Gynecomastia Has Psychological Impacts on Males

by Dr. Johnsey Thomas

Posted on : Apr 02, 2021


Body image isn't just a women's problem. Many studies show that an astoundingly high percentage of men are dissatisfied with, engrossed with, and even impaired by concerns about their appearance. One American study, for example, found that the percentage of men dissatisfied with their overall appearance (43%) has nearly tripled in the past 25 years and that nearly as many men as women are unhappy with how they look.

Gynecomastia is a condition seen among boys and men as a swelling of the breast that appears larger than normal. Gynecomastia is caused by an imbalance of the hormones estrogen and testosterone. Normal changes in hormone levels can cause gynecomastia among newborn, pubertal age group boys in elderly men. Gynecomastia is the benign enlargement of glandular breast tissue in men. It is usually caused by increased estrogen activity, decreased testosterone activity, or the use of numerous medications. It usually debuts during adolescence and it is reported in up to 65% of the male population.

Gynecomastia is defined as excess glandular growth of breast tissue in males. It is a noticeable physical difference that commonly affects males in adolescence and old age. While often transient in nature, gynecomastia persists indefinitely in 10% of cases. Much of the literature on gynecomastia has focused on etiology and management. Even mild gynecomastia can have adverse psychological effects in boys, according to the study by ASPS Member Surgeon Dr. Brian I. Labow and colleagues of Boston Children's Hospital. They believe their findings have important implications for early intervention and treatment, including male breast reduction in appropriate cases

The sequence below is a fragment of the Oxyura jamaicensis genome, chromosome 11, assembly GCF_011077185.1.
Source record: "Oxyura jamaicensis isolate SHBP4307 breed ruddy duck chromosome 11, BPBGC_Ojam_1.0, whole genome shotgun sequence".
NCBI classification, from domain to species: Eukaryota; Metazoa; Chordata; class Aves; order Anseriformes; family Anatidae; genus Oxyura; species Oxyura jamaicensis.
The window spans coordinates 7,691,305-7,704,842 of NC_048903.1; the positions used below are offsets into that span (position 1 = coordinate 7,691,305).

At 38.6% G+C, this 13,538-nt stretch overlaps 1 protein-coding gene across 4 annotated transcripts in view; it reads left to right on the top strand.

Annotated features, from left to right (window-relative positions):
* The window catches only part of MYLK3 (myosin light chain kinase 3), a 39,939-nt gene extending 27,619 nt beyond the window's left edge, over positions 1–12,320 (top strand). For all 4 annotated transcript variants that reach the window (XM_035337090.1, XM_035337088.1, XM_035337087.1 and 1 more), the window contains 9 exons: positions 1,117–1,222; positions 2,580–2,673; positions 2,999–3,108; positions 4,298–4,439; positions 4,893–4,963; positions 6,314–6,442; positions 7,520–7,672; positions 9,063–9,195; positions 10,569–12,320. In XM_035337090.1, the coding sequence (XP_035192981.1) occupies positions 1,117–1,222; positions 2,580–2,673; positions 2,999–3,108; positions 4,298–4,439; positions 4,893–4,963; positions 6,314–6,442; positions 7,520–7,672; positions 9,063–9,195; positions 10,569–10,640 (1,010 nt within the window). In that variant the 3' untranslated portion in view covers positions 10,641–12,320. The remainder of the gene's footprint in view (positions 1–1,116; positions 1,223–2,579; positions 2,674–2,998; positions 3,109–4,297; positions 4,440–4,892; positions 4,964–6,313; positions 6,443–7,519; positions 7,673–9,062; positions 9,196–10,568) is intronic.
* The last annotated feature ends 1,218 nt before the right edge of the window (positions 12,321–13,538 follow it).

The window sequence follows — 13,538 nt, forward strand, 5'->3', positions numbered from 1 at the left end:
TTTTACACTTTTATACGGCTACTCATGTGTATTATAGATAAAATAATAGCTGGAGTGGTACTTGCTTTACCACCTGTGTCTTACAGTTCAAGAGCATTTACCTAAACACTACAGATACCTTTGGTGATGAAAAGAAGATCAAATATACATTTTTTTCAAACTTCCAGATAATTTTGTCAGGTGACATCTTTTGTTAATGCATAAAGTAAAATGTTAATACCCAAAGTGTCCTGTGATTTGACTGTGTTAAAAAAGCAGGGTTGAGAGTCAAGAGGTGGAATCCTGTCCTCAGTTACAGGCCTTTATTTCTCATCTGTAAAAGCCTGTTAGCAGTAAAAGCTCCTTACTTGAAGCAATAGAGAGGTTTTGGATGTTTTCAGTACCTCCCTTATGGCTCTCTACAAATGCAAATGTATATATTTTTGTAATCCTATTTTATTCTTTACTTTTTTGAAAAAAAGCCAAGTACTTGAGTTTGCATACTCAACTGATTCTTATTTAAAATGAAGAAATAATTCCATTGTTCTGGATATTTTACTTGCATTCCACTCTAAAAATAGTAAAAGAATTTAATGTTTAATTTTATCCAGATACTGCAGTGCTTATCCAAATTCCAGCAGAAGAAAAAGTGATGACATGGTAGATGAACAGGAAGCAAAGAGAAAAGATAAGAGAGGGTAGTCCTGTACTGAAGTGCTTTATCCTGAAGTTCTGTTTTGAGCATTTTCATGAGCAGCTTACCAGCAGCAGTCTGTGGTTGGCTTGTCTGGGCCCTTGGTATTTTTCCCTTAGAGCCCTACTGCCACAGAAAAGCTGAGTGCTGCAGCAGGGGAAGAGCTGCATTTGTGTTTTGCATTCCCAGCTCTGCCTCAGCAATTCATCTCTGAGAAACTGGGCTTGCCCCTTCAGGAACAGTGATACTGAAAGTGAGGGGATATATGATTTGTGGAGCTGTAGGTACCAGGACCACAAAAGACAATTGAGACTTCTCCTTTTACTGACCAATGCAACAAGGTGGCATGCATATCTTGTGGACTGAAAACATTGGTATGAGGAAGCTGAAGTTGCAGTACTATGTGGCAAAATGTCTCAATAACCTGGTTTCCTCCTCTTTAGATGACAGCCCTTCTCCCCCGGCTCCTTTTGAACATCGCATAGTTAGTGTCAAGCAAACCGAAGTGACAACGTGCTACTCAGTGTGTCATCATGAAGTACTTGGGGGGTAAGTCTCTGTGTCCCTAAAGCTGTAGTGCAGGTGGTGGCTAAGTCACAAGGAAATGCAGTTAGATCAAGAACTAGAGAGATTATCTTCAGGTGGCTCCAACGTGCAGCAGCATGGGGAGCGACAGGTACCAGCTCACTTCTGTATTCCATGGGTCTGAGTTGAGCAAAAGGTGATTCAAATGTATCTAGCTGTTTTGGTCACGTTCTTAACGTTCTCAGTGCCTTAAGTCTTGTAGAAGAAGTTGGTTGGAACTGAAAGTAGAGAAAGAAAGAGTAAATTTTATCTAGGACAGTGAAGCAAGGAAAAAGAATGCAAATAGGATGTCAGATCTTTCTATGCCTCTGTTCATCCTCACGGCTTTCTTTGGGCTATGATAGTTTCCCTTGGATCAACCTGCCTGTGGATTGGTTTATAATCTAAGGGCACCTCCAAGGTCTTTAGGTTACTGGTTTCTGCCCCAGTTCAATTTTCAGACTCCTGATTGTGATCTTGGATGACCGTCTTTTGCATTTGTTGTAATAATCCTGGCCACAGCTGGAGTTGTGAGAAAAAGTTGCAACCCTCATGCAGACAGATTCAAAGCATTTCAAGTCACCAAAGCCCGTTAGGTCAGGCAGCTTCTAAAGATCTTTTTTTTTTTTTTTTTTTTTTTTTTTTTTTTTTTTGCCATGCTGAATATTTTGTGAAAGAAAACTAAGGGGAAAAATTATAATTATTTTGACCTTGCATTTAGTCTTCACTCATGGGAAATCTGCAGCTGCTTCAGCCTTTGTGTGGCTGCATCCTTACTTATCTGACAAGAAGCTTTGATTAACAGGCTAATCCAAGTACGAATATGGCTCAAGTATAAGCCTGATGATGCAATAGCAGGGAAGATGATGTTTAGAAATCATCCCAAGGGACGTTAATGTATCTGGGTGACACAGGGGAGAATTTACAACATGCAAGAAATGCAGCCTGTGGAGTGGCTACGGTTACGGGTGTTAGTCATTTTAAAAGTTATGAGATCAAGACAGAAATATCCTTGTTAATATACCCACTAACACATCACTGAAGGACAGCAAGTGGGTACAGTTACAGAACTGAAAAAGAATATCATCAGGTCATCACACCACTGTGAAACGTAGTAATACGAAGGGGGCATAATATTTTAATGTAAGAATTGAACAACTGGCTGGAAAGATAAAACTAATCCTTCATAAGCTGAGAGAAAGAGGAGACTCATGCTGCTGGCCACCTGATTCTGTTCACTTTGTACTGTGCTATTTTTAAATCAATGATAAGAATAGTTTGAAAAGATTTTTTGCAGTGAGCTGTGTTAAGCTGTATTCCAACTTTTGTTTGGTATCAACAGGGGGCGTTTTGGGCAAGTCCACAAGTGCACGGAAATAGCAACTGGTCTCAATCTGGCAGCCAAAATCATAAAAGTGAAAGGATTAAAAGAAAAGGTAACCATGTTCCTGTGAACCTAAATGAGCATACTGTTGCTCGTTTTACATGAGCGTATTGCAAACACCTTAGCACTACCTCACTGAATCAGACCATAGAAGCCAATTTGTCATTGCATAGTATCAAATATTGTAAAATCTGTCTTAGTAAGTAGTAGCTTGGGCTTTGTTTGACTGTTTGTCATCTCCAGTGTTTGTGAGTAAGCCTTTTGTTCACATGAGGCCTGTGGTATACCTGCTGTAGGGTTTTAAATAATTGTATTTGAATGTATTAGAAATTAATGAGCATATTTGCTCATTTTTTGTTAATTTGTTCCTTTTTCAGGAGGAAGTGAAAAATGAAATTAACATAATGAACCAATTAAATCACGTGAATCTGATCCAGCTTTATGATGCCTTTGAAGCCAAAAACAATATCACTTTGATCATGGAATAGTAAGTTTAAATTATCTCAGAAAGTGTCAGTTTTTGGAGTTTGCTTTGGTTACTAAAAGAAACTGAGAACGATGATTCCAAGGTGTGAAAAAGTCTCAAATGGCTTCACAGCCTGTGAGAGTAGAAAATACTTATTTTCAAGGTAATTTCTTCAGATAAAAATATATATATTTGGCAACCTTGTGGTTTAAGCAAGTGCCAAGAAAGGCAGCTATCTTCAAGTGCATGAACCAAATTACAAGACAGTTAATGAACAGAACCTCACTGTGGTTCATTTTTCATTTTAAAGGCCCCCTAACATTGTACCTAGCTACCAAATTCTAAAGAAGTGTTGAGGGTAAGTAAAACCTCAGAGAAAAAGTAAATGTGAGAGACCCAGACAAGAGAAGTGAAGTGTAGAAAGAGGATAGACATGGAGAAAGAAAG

Gynecomastia Can Cause Anxiety - The initial emotional reaction to the enlargement of glandular tissue in men is a feeling of anxiety. Patients are likely to have feelings of uncertainty over the eventual outcome of diagnosis and any potential treatment plan. Studies report that affected males are likely to make medical inquiries as to the possibility of gynecomastia leading to male breast cancer. A survey published by Breast Care reported that patients are most likely to experience significant episodes of apprehension secondary to anxiety if they present with other medical conditions, possess personal traits of anxiety, and/or have a high education background. Generally, the disturbing mental image shaped by this condition and persistent fear of the unspecified is the primary cause of anxiety.

Gynecomastia Can Cause Low Self-Esteem - Men with gynecomastia are likely to have a recurring feeling of incompleteness due to body form dissatisfaction and social phobia. These patients are also likely to mentally imagine a society that attaches abnormality and stigma to the condition. A study published by the Journal of Plastic and Reconstructive Surgery revealed that compared to the normal population, psychological metrics that measure social phobia and low self-esteem were significantly higher in men with gynecomastia. Patients especially reported feelings of shame to expose the body, especially in social gatherings with people they are not related with. Several publications have recommended psychotherapy sessions with a clinical psychologist as an adjunct therapy for the management of the condition with an extension to post-operative patients.

In conclusion, the psychological impact of having gynecomastia can be severe and can even lead to suicidal thoughts in extreme cases. Psychotherapy and/or surgical intervention for gynecomastia should be considered as part of a treatment plan for the condition.


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Psychologist (Behavioural Health Scientist)  
Mentor and Trainer, Health & Wellness Strategist 
Certified Cognitive Behavioral Therapist  
Aster Prime Hospital, Ameerpet, Hyderabad.